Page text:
CGContextDrawImage(ctx, CGRectMake(0, 0, maskWidth, maskHeight), image);
    CGContextRelease(ctx);
 
    //  now make a mask from the data.
    CGDataProviderRef dataProvider  = CGDataProviderCreateWithCFData(dataBuffer);
    CGImageRef mask                 = CGImageMaskCreate(maskWidth, maskHeight, 8, 8, bytesPerRow,
                                                        dataProvider, NULL, FALSE);
 
    CGDataProviderRelease(dataProvider);
    CGColorSpaceRelease(colourSpace);
    CFRelease(dataBuffer);
 
    return mask;
}

Example of use:

UIImage *maskSource = [UIImage imageNamed:@"mask.png"];
CGImageRef mask = createMaskWithImage(maskSource.CGImage);

Then use the mask as you wish, for example in the aforementioned CGImageCreateWithMask() or CGContextClipToMask()

And don’t forget to dispose of the mask when you’re done. createMaskWithImage() returns the mask with a retain count of 1, and expects the caller to take ownership.

CGImageRelease(mask);

iPhone VR: Viewing 3D panoramas in Safari using JavaScript and -webkit-transform

October 13th, 2008 § 4 comments § permalink

Apple’s 2.0 iPhone update brought some interesting enhancements to Mobile Safari, including 3-D perspective and access to multitouch events. Armed with the documentation (of varying quality) from Apple’s Web Apps Dev Centre, and invaluable information from blog articles such as Idean’s “Spin the Bottle”, SitePen’s “Touching and Gesturing on the iPhone” and Paul Bakaus’s “3D CSS Transforms on the iPhone”, I put together a simple web app that displays a cubic panorama in Mobile Safari. Look left, right, up and down by dragging your finger across the display. No zoom, currently, though. It was pretty straightforward, but I did learn a few things while creating it.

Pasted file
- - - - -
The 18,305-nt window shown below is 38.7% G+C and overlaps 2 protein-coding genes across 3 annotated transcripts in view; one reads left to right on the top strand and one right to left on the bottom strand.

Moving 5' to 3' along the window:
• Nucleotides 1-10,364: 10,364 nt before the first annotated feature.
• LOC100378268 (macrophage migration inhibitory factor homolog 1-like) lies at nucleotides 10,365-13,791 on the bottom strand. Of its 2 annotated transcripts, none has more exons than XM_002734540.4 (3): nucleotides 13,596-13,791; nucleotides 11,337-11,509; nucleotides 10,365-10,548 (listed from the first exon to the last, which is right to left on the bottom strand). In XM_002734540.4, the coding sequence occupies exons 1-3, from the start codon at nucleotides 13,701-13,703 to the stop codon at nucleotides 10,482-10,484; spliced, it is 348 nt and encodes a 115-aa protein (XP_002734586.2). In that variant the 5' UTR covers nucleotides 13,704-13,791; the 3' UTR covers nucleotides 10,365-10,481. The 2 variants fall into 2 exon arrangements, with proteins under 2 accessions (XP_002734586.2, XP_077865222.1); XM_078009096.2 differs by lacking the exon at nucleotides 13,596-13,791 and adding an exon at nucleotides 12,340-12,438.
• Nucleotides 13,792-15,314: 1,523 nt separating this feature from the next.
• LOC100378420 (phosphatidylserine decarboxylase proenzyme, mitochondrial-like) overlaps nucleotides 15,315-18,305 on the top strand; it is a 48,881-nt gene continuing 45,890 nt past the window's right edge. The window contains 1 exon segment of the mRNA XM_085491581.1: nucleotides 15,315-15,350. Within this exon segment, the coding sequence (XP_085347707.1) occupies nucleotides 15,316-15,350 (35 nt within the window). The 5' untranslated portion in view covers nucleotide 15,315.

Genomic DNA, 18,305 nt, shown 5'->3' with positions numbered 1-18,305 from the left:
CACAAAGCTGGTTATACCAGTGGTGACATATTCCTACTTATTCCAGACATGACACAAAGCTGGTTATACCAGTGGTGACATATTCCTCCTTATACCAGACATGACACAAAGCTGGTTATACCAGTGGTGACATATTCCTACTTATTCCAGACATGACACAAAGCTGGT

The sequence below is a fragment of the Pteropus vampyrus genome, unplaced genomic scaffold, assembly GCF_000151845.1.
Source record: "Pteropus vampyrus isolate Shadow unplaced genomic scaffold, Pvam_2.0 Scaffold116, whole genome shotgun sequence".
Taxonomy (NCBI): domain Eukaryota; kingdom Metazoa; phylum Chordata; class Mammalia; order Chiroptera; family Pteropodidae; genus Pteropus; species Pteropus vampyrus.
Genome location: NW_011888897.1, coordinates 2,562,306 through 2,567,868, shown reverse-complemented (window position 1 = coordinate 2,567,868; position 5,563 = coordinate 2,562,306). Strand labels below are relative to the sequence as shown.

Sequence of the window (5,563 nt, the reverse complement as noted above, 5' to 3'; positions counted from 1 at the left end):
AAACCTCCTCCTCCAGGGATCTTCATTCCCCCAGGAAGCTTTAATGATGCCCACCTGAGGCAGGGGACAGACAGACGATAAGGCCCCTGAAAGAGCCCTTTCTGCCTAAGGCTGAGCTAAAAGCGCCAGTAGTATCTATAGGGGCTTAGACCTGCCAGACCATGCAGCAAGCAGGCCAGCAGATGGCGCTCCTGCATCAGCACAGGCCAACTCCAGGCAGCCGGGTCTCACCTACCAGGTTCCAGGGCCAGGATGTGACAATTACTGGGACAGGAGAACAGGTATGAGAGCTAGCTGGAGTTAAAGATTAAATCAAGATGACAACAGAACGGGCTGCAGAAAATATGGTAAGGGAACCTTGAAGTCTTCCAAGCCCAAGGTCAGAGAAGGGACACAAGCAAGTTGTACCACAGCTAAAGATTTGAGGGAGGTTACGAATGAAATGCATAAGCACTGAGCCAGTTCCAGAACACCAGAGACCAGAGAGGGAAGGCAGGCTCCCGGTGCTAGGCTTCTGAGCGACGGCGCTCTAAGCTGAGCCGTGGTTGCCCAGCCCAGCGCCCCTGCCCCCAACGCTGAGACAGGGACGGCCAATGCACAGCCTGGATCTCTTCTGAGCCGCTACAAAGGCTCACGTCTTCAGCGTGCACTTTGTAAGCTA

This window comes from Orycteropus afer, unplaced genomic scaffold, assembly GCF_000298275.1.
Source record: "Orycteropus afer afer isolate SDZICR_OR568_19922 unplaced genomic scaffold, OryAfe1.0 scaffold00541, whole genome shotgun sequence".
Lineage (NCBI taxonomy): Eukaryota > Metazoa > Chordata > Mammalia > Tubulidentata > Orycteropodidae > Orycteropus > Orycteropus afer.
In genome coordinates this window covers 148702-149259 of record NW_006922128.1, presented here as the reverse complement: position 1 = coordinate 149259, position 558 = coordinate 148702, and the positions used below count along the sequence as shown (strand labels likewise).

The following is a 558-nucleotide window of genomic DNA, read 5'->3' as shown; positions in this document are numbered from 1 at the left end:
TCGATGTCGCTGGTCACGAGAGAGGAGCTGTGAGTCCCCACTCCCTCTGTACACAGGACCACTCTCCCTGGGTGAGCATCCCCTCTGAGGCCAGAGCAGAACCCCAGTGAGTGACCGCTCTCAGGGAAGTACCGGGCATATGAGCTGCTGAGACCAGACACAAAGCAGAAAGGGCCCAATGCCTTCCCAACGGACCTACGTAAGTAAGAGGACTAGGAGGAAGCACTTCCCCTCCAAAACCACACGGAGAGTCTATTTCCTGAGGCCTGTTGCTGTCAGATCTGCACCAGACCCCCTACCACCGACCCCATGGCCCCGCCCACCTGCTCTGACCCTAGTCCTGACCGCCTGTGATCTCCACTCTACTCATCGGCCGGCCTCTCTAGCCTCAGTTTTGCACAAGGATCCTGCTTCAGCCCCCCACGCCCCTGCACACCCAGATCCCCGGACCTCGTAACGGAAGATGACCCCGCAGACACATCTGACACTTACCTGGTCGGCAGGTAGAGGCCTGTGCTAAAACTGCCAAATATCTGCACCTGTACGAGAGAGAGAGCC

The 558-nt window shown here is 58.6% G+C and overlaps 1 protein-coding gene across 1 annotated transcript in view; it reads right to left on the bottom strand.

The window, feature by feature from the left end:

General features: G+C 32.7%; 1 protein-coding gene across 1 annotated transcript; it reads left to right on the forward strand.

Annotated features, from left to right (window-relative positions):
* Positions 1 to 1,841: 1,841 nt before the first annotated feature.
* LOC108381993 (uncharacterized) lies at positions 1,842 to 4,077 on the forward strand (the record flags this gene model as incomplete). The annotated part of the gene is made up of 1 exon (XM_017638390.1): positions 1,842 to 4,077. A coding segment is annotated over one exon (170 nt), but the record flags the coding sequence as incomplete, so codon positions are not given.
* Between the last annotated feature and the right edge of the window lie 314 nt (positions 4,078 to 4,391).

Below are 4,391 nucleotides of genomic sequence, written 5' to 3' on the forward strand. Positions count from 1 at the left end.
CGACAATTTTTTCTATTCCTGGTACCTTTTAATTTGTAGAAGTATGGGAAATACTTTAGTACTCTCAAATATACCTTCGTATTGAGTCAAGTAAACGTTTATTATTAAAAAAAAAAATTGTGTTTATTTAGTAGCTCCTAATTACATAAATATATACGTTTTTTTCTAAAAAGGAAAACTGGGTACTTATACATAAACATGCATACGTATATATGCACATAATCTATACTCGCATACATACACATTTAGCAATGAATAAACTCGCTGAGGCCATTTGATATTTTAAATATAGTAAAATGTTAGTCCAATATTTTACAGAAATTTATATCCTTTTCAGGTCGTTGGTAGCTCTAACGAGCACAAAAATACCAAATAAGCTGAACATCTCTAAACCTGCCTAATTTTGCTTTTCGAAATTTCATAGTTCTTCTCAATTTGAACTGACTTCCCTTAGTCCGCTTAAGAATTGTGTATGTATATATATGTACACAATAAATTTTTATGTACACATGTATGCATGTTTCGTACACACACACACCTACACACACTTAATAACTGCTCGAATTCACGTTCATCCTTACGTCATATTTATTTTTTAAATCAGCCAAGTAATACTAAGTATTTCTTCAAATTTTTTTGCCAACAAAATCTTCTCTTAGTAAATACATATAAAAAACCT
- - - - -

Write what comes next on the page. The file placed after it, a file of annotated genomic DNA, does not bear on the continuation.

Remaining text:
Go ahead, take a look :D Visit http://tinyurl.com/iphonevr on your iPhone or iPod Touch.

The images used for the panorama are taken from one of the QuickTime VR movies in Apple’s Cubic VR gallery. I extracted the images from the movie using the procedure explained here (in French, but it’s easy to follow).

I may write a full tutorial on this eventually, but for now I will just share a few notes (and the source code):

  • It’s a lot easier to get the 3-d transforms right if the elements you want to transform start out centred in their containing block (so that they start at (0, 0, 0), essentially). I did this with regular CSS, but I suppose this could also be done as part of the transform.
  • The above also applies (especially) to any DIV that contains nothing but other DIVs. At first my cube was spinning around its top edge, instead of its centre, because its children (the cube faces) were absolute-positioned, and thus the “cube” DIV itself had no height! Giving it an explicit width and height solved this.
  • Touch events on 3-D transformed elements seemed to be little bit unreliable. I worked around this by putting a normal transparent DIV on top of the whole thing and listened to events on that instead.

Download the source code (MIT Licence).